At the World Fantasy Convention in San Jose, California last weekend, the super-smart editor Beth Meacham, of Tor Books, observed that "There is an unnecessary tension between beautiful prose and story-telling." She pointed to some examples of books which are not so wonderfully written, but which tell stories that keep the reader turning pages: Da Vinci Code, Harry Potter, Twilight, and others. She has been an editor for a long time, and she knows her stuff. She says that though she loves graceful writing, can be "intoxicated" by it--her word--most readers want great stories more than they want gorgeous prose.
As an editor, Beth's job is to acquire books that readers want to read. Despite how it may seem to some of us, laboring out here in Writerland, this is no easy task. Who knows what readers are going to want? (Please see my earlier post on this same topic: http://redroom.com/blog/louise-marley/what-do-readers-want) Editors are as much slaves to sales figures as the rest of us. They spend at least as much effort trying to parse the market as we writers do.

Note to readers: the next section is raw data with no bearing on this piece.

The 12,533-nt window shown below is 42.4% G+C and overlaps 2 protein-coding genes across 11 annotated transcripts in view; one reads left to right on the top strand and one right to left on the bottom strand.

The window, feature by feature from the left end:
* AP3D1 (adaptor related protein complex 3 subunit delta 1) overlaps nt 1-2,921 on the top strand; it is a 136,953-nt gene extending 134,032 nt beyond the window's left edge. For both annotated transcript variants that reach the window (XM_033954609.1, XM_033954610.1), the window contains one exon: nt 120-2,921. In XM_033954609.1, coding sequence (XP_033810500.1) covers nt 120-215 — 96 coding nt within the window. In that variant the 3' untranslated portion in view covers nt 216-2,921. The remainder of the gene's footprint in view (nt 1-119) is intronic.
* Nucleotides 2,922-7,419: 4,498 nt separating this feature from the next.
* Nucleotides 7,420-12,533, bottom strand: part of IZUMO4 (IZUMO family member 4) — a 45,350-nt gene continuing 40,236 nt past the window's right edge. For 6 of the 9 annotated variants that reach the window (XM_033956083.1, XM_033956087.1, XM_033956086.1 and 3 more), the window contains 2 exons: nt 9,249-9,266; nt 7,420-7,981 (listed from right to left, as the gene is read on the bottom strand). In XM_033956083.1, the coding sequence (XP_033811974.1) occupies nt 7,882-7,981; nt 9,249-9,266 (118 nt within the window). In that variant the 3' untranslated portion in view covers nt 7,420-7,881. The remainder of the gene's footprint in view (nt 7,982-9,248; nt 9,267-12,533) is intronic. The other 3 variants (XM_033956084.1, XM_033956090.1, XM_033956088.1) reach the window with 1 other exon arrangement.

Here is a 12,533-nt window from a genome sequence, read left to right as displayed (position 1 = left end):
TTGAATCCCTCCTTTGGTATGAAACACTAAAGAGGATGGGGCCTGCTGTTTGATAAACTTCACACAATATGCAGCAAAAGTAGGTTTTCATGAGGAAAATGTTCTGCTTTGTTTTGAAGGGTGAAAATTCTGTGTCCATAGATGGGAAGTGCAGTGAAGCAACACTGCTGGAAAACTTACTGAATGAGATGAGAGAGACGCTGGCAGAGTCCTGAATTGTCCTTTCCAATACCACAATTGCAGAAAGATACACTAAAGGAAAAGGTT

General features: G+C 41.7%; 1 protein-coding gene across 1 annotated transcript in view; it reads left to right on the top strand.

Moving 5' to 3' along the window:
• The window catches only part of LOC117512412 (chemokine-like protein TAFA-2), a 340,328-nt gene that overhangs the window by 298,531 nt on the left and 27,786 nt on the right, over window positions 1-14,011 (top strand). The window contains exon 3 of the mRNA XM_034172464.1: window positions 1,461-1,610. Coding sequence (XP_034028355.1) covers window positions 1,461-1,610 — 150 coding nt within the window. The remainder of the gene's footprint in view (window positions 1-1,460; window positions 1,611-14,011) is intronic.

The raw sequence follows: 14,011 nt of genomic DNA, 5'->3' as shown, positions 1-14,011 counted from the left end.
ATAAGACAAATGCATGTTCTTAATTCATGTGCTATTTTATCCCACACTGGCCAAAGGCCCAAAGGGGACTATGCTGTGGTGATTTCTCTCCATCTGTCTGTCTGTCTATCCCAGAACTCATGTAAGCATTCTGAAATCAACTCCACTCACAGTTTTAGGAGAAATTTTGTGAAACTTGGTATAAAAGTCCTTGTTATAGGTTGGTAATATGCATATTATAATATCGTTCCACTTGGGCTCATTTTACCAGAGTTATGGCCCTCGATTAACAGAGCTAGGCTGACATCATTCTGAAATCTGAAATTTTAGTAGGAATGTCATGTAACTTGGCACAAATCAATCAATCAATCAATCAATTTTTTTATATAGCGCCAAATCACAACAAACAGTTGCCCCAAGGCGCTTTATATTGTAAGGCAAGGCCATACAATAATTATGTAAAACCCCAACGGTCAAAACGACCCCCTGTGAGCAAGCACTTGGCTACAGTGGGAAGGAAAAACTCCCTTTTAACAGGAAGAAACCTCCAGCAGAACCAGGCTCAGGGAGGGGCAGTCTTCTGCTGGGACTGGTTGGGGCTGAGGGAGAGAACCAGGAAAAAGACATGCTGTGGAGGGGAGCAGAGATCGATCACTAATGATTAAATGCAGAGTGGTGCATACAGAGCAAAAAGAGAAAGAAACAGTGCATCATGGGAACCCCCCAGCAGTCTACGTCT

We all struggle for balance, of course, as we write. I love delving into characters, finding out why they do what they do, how they feel about it, how far they'll go when pushed (or pulled). I love dramatic settings like the ice world I created for The Singers of Nevya. I'm well aware plotting is my greatest challenge. Beth's pronouncement was a good reminder, and one from someone I always listen to. We all love the sizzle. We need to remember the readers want steak.